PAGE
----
3 ft. x 5 ft. Nyl-Glo Continental with Pine Tree Flag
With the appearance of the Continental Flag British emblems were entirely eliminated from the Colonial Banner for the first time. In its original form it has a red field and a plain white canton. At the time there was no distinctive symbol available. A pine tree on a white ground was symbolic of many qualities conspicuous in the lives of our New England ancestors. Simple, austere, and bearing withal a stately dignity, it fittingly expressed the ideas and trends of the times. It proclaimed the patriot's love for his homeland with its pine-clad hills. And so it was that the pine tree emblem came into general use and one was placed in the canton of the Continental Banner. It thus became one of the series of the Pine Tree Flags. It is claimed that the Continental Flag with a red field and the pine tree on the white canton, was one of the banners carried by the American troops, who, on that memorable day of June 17, 1775, fought it out with British Regulars on the grassy slopes of Bunker Hill and three times stopped the British charge.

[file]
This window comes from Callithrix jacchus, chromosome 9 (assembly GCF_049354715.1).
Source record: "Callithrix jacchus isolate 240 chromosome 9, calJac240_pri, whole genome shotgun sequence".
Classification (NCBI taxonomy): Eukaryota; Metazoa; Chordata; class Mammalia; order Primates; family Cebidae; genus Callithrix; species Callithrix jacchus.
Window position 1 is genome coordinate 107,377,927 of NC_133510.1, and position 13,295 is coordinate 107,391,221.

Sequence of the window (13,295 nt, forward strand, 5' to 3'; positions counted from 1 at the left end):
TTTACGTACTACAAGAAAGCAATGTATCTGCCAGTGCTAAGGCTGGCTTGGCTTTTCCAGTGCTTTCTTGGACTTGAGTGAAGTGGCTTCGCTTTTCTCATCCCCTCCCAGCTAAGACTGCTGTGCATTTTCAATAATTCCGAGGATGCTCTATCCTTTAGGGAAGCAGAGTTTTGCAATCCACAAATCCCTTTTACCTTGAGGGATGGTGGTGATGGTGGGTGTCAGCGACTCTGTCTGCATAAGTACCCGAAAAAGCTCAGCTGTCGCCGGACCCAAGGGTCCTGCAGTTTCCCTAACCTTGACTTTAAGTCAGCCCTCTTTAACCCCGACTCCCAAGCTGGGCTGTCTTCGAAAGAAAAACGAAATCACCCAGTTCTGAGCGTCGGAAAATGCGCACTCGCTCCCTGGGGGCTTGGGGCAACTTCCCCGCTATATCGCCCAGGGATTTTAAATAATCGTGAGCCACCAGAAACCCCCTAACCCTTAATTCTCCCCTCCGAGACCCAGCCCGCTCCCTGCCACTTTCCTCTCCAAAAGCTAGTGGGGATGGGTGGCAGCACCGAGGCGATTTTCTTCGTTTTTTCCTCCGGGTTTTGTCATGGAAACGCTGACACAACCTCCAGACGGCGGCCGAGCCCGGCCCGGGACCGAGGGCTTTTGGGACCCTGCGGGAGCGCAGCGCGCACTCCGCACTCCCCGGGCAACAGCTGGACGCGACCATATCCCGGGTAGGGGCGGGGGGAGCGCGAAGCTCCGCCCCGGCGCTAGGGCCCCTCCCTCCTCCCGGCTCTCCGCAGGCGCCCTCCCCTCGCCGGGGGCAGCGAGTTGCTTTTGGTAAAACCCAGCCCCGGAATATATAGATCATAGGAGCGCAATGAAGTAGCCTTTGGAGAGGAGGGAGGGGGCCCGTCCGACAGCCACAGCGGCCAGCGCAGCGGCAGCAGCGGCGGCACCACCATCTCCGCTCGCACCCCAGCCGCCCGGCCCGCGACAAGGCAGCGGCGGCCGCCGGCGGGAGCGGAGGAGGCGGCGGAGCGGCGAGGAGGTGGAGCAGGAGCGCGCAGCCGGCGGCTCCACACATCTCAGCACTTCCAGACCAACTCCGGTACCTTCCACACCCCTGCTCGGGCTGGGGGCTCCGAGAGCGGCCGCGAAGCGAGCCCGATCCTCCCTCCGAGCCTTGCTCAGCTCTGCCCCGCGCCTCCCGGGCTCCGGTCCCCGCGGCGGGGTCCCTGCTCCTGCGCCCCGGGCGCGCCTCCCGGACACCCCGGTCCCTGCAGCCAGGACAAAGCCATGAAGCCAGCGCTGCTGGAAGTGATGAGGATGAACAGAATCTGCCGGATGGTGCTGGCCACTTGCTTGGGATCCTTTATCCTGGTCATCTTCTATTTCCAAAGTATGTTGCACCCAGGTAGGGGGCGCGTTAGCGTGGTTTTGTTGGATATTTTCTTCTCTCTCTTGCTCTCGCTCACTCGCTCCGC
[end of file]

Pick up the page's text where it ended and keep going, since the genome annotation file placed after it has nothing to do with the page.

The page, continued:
|Country of Origin||USA|